This is the continuation of a post started yesterday on the necessity of relying on hell to preach the gospel.
The devil made me do it.
Ever notice how we never say “God made me do it”? It’s almost as if the devil is more powerful than God sometimes.
As Tripp York demonstrated so well in his book The Devil Wears Nada, as evangelicals we give the devil a whole lot of power. Satan, it would seem, is behind every bad thing that happens from a CD skipping in church, to the fender bender we got into on the way to the grocery store, to the great evils in the world like the Holocaust.
This demonic troublemaking is, we believe, part of a larger effort to disrupt our lives, cause us to doubt God’s ability and/or willingness to intervene on our behalf, force us into sin, and ultimately capture our souls for an eternity in hell.
In this narrative, Satan, as the antithesis of God, is essentially God’s equal. Like God, Satan wields tremendous power and like God, Satan has his own eternal domain. Therefore, Satan must be defeated in order for us to be saved from an eternity in hell.
But is that true?
Well, at the very least, it’s not very Biblical.
Despite common perception, the devil doesn’t have a major role to play in the Bible. In fact, outside of the apocalyptic language of Revelation and Jesus’ tempting in the gospels, the devil is barely a blip on the radar in the New Testament and in the Old Testament the devil one appears in two places: the book of Job and David’s counting of Israel in Chronicles.
Now, you may be asking yourself, what about the story of Adam and Eve eating the forbidden fruit?
If you go back and actually read the account of the fall in Genesis you will notice that the devil is never mentioned anywhere. There is a serpent, and certainly popular church tradition has tended to interpret that serpent as being the devil, but the writer of Genesis never felt it necessary to actually include the devil in that story. Since Satan does appear in the book of Job, which was written before Genesis, and the writer of Genesis certainly would have been aware of the figure of Satan and could very easily have named him in the story of the fall, what does it say that there is no devil in that story?
I think it says a lot.
In fact, I think our entire understanding of salvation turns on the absence of the devil in the origin of sin.
Simply put, the writer of Genesis doesn’t include the devil in the origin story of sin because the devil wasn’t necessary. We didn’t need the devil to sin. The devil didn’t make us do it. We decided to sin on our own and are, therefore, entirely responsible for its creation, our own fall, and the horrendous evils we would prefer to pass off on the devil.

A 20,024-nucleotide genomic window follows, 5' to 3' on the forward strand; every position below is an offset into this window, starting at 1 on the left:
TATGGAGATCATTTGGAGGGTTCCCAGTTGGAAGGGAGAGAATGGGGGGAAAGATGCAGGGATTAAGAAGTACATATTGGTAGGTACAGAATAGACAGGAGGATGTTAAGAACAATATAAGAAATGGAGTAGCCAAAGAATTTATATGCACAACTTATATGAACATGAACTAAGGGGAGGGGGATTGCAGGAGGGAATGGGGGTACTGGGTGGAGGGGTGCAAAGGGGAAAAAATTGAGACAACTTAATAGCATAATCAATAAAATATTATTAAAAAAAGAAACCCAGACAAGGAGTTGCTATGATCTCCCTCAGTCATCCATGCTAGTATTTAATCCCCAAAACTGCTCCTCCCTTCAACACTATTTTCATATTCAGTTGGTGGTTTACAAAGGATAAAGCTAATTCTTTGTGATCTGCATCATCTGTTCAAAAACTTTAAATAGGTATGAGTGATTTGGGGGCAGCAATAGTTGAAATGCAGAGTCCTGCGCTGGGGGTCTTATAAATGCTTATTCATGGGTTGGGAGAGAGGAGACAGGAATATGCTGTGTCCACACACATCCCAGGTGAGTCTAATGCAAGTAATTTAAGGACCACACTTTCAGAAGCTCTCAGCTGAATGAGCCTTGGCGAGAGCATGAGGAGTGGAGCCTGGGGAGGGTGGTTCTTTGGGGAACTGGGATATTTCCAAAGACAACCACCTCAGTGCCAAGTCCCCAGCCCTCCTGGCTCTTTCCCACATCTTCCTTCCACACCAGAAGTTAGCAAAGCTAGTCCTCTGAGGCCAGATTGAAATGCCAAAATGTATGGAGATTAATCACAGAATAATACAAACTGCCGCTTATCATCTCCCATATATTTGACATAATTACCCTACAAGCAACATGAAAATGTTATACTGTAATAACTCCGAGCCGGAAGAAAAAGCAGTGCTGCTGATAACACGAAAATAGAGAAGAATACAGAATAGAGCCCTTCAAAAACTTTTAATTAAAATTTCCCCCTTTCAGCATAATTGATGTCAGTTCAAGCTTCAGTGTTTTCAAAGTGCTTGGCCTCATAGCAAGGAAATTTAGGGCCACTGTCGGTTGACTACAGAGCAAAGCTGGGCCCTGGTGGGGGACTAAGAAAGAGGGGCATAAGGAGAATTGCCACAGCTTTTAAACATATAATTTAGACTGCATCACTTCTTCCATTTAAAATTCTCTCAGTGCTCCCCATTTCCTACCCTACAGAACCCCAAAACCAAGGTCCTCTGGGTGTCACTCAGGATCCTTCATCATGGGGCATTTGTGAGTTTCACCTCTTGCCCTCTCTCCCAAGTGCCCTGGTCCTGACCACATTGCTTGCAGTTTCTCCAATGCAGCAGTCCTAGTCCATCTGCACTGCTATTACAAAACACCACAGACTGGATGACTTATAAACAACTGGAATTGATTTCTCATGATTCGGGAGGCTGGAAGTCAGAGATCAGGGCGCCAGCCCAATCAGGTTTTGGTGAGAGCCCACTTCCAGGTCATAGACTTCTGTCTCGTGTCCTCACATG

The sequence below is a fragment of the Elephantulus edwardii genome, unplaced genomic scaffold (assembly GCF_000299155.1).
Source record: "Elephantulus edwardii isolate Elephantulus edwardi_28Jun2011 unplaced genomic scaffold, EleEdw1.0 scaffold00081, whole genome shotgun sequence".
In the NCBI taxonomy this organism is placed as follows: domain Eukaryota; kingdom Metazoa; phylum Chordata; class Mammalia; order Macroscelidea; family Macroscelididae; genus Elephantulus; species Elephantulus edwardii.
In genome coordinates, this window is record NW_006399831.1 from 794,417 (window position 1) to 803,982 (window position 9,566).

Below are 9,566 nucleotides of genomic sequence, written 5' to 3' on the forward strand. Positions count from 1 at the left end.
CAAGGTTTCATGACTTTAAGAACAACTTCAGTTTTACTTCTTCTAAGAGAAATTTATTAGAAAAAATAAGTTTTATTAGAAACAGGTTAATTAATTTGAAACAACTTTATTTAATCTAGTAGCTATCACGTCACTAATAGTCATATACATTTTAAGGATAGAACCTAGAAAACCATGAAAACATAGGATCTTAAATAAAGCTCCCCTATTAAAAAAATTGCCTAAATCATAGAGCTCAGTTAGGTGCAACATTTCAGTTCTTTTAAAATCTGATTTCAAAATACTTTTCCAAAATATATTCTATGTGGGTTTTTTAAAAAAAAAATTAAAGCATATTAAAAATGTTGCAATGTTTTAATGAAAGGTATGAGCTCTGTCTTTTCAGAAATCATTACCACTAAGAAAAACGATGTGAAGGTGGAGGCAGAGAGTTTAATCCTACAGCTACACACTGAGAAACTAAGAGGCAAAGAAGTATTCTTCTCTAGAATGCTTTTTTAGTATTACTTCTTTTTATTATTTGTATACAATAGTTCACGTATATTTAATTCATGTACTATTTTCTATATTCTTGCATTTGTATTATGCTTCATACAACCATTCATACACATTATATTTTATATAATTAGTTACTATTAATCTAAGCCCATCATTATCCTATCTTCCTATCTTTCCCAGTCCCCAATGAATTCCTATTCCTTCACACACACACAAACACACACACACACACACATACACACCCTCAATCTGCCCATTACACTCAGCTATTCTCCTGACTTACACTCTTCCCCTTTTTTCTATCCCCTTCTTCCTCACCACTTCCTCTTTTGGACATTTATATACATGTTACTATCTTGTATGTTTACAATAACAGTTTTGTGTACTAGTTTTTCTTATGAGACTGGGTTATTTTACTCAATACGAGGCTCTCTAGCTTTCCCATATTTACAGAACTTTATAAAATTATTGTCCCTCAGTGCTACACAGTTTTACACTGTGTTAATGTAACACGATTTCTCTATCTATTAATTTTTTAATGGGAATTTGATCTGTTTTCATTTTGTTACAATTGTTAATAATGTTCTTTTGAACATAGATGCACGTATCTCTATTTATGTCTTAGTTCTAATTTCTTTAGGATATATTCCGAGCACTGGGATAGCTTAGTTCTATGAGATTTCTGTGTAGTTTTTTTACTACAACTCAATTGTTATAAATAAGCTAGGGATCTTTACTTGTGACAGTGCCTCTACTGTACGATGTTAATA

If that’s true, then we don’t really need to appeal to the devil or even the threat of hell when we talk about salvation, for it is not the devil and hell that we are saved from, but ourselves.
In the Garden of Eden, the sin of Adam and Eve wasn’t simply theft. It was idolatry. In stealing and eating the fruit from the Tree of the Knowledge of Good and Evil, Adam and Eve were attempting to place themselves, mere creatures, in the place of their Creator. This is why the serpent says “you will be like God.”
In trying to become like God, Adam and Eve were trying to take control of creation, placing themselves as the source of all life, power, and glory, and therefore the object of worship in all of creation.
But they were not the source of life, power, and glory which is why upon being banished from the privileged life of the Garden, Adam and Eve suffer the curse of death. God is the source of life. When we try to wrestle control from God and place ourselves on the heavenly throne as Adam and Eve attempted to do, we remove our source of life. Without that source of life, there is, naturally, only death.
As the heirs of Adam and Eve we continue to suffer the effects of sin, not because two people ate from a tree eons ago, but because we continue to eat from that same tree. We continue to try to snatch divinity away from God and place ourselves on the heavenly throne. Whenever we decide that we know better than God how to live our lives, whenever we decide that our knowledge of good and evil surpasses God’s, then we commit idolatry which is the foundation for all sin and the cause of our own death.